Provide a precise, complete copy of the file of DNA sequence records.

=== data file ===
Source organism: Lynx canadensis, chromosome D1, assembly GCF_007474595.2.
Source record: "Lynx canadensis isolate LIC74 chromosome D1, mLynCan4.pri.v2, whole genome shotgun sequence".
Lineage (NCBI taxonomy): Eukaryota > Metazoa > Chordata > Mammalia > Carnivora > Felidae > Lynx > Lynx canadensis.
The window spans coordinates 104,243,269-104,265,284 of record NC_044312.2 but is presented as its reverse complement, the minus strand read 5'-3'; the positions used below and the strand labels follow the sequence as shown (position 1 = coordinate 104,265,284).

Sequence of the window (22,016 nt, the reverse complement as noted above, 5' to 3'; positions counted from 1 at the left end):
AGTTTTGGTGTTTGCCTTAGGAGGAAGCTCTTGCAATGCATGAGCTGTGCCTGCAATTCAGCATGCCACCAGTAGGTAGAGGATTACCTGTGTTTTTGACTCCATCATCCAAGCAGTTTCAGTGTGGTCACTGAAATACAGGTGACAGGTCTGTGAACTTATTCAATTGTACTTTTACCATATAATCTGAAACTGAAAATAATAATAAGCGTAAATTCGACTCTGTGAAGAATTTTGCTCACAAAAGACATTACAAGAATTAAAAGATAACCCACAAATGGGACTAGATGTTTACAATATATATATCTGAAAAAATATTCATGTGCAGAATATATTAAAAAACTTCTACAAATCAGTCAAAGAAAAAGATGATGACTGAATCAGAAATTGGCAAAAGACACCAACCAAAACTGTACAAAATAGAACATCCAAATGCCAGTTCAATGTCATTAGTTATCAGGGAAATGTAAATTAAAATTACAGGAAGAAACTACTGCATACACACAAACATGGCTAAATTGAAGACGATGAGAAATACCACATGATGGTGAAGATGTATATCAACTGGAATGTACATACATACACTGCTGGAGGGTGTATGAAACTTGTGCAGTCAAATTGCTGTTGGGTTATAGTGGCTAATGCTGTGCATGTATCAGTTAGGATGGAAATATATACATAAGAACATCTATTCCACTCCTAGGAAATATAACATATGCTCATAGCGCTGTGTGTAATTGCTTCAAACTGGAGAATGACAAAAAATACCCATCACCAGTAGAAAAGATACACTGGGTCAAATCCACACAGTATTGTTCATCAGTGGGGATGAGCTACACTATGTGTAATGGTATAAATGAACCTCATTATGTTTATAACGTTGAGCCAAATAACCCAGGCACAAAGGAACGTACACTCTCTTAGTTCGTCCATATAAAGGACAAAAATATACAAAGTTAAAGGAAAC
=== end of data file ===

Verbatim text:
Source organism: Lynx canadensis, chromosome D1, assembly GCF_007474595.2.
Source record: "Lynx canadensis isolate LIC74 chromosome D1, mLynCan4.pri.v2, whole genome shotgun sequence".
Lineage (NCBI taxonomy): Eukaryota > Metazoa > Chordata > Mammalia > Carnivora > Felidae > Lynx > Lynx canadensis.
The window spans coordinates 104,243,269-104,265,284 of record NC_044312.2 but is presented as its reverse complement, the minus strand read 5'-3'; the positions used below and the strand labels follow the sequence as shown (position 1 = coordinate 104,265,284).

Sequence of the window (22,016 nt, the reverse complement as noted above, 5' to 3'; positions counted from 1 at the left end):
AGTTTTGGTGTTTGCCTTAGGAGGAAGCTCTTGCAATGCATGAGCTGTGCCTGCAATTCAGCATGCCACCAGTAGGTAGAGGATTACCTGTGTTTTTGACTCCATCATCCAAGCAGTTTCAGTGTGGTCACTGAAATACAGGTGACAGGTCTGTGAACTTATTCAATTGTACTTTTACCATATAATCTGAAACTGAAAATAATAATAAGCGTAAATTCGACTCTGTGAAGAATTTTGCTCACAAAAGACATTACAAGAATTAAAAGATAACCCACAAATGGGACTAGATGTTTACAATATATATATCTGAAAAAATATTCATGTGCAGAATATATTAAAAAACTTCTACAAATCAGTCAAAGAAAAAGATGATGACTGAATCAGAAATTGGCAAAAGACACCAACCAAAACTGTACAAAATAGAACATCCAAATGCCAGTTCAATGTCATTAGTTATCAGGGAAATGTAAATTAAAATTACAGGAAGAAACTACTGCATACACACAAACATGGCTAAATTGAAGACGATGAGAAATACCACATGATGGTGAAGATGTATATCAACTGGAATGTACATACATACACTGCTGGAGGGTGTATGAAACTTGTGCAGTCAAATTGCTGTTGGGTTATAGTGGCTAATGCTGTGCATGTATCAGTTAGGATGGAAATATATACATAAGAACATCTATTCCACTCCTAGGAAATATAACATATGCTCATAGCGCTGTGTGTAATTGCTTCAAACTGGAGAATGACAAAAAATACCCATCACCAGTAGAAAAGATACACTGGGTCAAATCCACACAGTATTGTTCATCAGTGGGGATGAGCTACACTATGTGTAATGGTATAAATGAACCTCATTATGTTTATAACGTTGAGCCAAATAACCCAGGCACAAAGGAACGTACACTCTCTTAGTTCGTCCATATAAAGGACAAAAATATACAAAGTTAAAGGAAAC